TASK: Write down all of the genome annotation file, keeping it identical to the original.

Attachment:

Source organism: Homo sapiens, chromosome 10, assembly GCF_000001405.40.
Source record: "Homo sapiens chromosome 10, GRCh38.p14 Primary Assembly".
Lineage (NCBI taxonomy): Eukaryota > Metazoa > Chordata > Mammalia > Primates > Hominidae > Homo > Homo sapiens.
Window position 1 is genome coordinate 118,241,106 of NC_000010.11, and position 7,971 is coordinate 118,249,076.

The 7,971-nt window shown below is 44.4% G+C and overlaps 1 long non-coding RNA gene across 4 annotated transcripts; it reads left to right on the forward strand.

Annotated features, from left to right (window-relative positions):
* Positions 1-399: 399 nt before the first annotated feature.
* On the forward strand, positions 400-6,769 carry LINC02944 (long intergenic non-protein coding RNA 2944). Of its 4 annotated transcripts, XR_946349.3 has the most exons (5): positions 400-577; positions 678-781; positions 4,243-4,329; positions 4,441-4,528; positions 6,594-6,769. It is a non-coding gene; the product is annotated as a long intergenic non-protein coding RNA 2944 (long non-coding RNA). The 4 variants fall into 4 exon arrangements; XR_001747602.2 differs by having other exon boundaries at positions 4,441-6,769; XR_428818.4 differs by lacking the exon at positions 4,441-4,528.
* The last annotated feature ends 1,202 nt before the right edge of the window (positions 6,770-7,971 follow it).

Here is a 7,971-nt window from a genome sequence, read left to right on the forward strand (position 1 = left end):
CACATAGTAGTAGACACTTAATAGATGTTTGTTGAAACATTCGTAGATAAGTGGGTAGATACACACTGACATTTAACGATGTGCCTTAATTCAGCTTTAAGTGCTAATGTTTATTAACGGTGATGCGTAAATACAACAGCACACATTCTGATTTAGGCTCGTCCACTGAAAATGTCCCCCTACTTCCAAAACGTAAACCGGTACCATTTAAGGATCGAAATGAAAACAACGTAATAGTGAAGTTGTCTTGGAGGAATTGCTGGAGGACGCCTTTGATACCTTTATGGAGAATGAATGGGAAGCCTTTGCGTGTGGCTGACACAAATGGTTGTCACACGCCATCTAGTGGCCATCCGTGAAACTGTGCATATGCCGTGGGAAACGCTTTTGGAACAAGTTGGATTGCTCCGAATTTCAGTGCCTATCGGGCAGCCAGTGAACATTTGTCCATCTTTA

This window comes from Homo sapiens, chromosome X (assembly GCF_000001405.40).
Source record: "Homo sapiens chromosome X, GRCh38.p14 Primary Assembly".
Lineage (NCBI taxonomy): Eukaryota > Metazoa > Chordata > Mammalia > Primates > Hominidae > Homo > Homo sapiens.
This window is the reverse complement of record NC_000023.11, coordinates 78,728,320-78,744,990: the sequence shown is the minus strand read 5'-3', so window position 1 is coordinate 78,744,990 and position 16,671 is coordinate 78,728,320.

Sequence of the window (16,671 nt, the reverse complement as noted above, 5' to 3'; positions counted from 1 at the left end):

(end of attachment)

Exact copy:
Source organism: Homo sapiens, chromosome 10, assembly GCF_000001405.40.
Source record: "Homo sapiens chromosome 10, GRCh38.p14 Primary Assembly".
Lineage (NCBI taxonomy): Eukaryota > Metazoa > Chordata > Mammalia > Primates > Hominidae > Homo > Homo sapiens.
Window position 1 is genome coordinate 118,241,106 of NC_000010.11, and position 7,971 is coordinate 118,249,076.

The 7,971-nt window shown below is 44.4% G+C and overlaps 1 long non-coding RNA gene across 4 annotated transcripts; it reads left to right on the forward strand.

Annotated features, from left to right (window-relative positions):
* Positions 1-399: 399 nt before the first annotated feature.
* On the forward strand, positions 400-6,769 carry LINC02944 (long intergenic non-protein coding RNA 2944). Of its 4 annotated transcripts, XR_946349.3 has the most exons (5): positions 400-577; positions 678-781; positions 4,243-4,329; positions 4,441-4,528; positions 6,594-6,769. It is a non-coding gene; the product is annotated as a long intergenic non-protein coding RNA 2944 (long non-coding RNA). The 4 variants fall into 4 exon arrangements; XR_001747602.2 differs by having other exon boundaries at positions 4,441-6,769; XR_428818.4 differs by lacking the exon at positions 4,441-4,528.
* The last annotated feature ends 1,202 nt before the right edge of the window (positions 6,770-7,971 follow it).

Here is a 7,971-nt window from a genome sequence, read left to right on the forward strand (position 1 = left end):
CACATAGTAGTAGACACTTAATAGATGTTTGTTGAAACATTCGTAGATAAGTGGGTAGATACACACTGACATTTAACGATGTGCCTTAATTCAGCTTTAAGTGCTAATGTTTATTAACGGTGATGCGTAAATACAACAGCACACATTCTGATTTAGGCTCGTCCACTGAAAATGTCCCCCTACTTCCAAAACGTAAACCGGTACCATTTAAGGATCGAAATGAAAACAACGTAATAGTGAAGTTGTCTTGGAGGAATTGCTGGAGGACGCCTTTGATACCTTTATGGAGAATGAATGGGAAGCCTTTGCGTGTGGCTGACACAAATGGTTGTCACACGCCATCTAGTGGCCATCCGTGAAACTGTGCATATGCCGTGGGAAACGCTTTTGGAACAAGTTGGATTGCTCCGAATTTCAGTGCCTATCGGGCAGCCAGTGAACATTTGTCCATCTTTA

This window comes from Homo sapiens, chromosome X (assembly GCF_000001405.40).
Source record: "Homo sapiens chromosome X, GRCh38.p14 Primary Assembly".
Lineage (NCBI taxonomy): Eukaryota > Metazoa > Chordata > Mammalia > Primates > Hominidae > Homo > Homo sapiens.
This window is the reverse complement of record NC_000023.11, coordinates 78,728,320-78,744,990: the sequence shown is the minus strand read 5'-3', so window position 1 is coordinate 78,744,990 and position 16,671 is coordinate 78,728,320.

Sequence of the window (16,671 nt, the reverse complement as noted above, 5' to 3'; positions counted from 1 at the left end):